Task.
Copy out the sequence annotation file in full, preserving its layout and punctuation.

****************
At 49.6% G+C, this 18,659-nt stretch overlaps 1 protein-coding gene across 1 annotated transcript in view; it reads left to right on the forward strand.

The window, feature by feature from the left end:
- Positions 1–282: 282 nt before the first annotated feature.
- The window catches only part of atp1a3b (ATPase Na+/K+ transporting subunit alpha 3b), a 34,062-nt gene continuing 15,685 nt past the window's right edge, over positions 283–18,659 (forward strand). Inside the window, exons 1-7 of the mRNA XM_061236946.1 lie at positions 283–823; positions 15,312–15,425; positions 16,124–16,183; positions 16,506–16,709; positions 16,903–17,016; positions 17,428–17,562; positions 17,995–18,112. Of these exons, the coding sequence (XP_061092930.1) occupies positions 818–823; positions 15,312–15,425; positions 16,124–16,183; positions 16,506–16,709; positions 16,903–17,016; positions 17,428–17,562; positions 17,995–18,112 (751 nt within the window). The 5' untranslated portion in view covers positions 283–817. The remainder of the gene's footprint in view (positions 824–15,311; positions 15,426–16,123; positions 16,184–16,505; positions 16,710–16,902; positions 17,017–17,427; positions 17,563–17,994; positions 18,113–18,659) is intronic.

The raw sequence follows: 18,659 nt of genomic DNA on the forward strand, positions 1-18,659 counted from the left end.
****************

At 49.6% G+C, this 18,659-nt stretch overlaps 1 protein-coding gene across 1 annotated transcript in view; it reads left to right on the forward strand.

The window, feature by feature from the left end:
- Positions 1–282: 282 nt before the first annotated feature.
- The window catches only part of atp1a3b (ATPase Na+/K+ transporting subunit alpha 3b), a 34,062-nt gene continuing 15,685 nt past the window's right edge, over positions 283–18,659 (forward strand). Inside the window, exons 1-7 of the mRNA XM_061236946.1 lie at positions 283–823; positions 15,312–15,425; positions 16,124–16,183; positions 16,506–16,709; positions 16,903–17,016; positions 17,428–17,562; positions 17,995–18,112. Of these exons, the coding sequence (XP_061092930.1) occupies positions 818–823; positions 15,312–15,425; positions 16,124–16,183; positions 16,506–16,709; positions 16,903–17,016; positions 17,428–17,562; positions 17,995–18,112 (751 nt within the window). The 5' untranslated portion in view covers positions 283–817. The remainder of the gene's footprint in view (positions 824–15,311; positions 15,426–16,123; positions 16,184–16,505; positions 16,710–16,902; positions 17,017–17,427; positions 17,563–17,994; positions 18,113–18,659) is intronic.

The raw sequence follows: 18,659 nt of genomic DNA on the forward strand, positions 1-18,659 counted from the left end.